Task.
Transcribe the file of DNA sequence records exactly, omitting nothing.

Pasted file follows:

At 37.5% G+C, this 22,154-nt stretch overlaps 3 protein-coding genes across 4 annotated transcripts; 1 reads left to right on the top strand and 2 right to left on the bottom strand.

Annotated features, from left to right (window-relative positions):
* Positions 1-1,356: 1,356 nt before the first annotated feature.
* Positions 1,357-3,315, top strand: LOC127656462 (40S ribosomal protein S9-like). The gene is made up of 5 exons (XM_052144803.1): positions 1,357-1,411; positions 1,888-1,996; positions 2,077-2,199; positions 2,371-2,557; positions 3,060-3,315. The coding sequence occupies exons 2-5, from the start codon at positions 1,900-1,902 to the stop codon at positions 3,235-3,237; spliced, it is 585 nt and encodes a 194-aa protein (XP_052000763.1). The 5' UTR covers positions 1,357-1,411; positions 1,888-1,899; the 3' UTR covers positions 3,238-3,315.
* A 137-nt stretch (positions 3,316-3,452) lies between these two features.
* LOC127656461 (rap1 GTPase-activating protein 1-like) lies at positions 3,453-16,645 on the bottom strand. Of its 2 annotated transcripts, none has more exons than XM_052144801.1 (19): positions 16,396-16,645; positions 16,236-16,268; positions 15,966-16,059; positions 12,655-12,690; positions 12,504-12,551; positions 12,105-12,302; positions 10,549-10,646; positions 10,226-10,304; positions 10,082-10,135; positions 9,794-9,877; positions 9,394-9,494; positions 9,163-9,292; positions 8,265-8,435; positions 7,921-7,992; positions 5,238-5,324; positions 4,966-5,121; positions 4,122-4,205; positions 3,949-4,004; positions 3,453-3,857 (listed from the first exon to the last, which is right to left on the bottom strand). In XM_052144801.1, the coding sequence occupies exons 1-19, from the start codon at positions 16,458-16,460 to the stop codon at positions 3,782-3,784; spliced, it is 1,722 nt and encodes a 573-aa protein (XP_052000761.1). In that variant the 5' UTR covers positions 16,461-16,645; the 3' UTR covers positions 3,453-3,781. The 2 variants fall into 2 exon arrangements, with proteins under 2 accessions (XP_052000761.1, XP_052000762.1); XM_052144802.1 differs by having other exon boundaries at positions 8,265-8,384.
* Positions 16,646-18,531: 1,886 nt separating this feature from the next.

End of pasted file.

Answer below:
At 37.5% G+C, this 22,154-nt stretch overlaps 3 protein-coding genes across 4 annotated transcripts; 1 reads left to right on the top strand and 2 right to left on the bottom strand.

Annotated features, from left to right (window-relative positions):
* Positions 1-1,356: 1,356 nt before the first annotated feature.
* Positions 1,357-3,315, top strand: LOC127656462 (40S ribosomal protein S9-like). The gene is made up of 5 exons (XM_052144803.1): positions 1,357-1,411; positions 1,888-1,996; positions 2,077-2,199; positions 2,371-2,557; positions 3,060-3,315. The coding sequence occupies exons 2-5, from the start codon at positions 1,900-1,902 to the stop codon at positions 3,235-3,237; spliced, it is 585 nt and encodes a 194-aa protein (XP_052000763.1). The 5' UTR covers positions 1,357-1,411; positions 1,888-1,899; the 3' UTR covers positions 3,238-3,315.
* A 137-nt stretch (positions 3,316-3,452) lies between these two features.
* LOC127656461 (rap1 GTPase-activating protein 1-like) lies at positions 3,453-16,645 on the bottom strand. Of its 2 annotated transcripts, none has more exons than XM_052144801.1 (19): positions 16,396-16,645; positions 16,236-16,268; positions 15,966-16,059; positions 12,655-12,690; positions 12,504-12,551; positions 12,105-12,302; positions 10,549-10,646; positions 10,226-10,304; positions 10,082-10,135; positions 9,794-9,877; positions 9,394-9,494; positions 9,163-9,292; positions 8,265-8,435; positions 7,921-7,992; positions 5,238-5,324; positions 4,966-5,121; positions 4,122-4,205; positions 3,949-4,004; positions 3,453-3,857 (listed from the first exon to the last, which is right to left on the bottom strand). In XM_052144801.1, the coding sequence occupies exons 1-19, from the start codon at positions 16,458-16,460 to the stop codon at positions 3,782-3,784; spliced, it is 1,722 nt and encodes a 573-aa protein (XP_052000761.1). In that variant the 5' UTR covers positions 16,461-16,645; the 3' UTR covers positions 3,453-3,781. The 2 variants fall into 2 exon arrangements, with proteins under 2 accessions (XP_052000761.1, XP_052000762.1); XM_052144802.1 differs by having other exon boundaries at positions 8,265-8,384.
* Positions 16,646-18,531: 1,886 nt separating this feature from the next.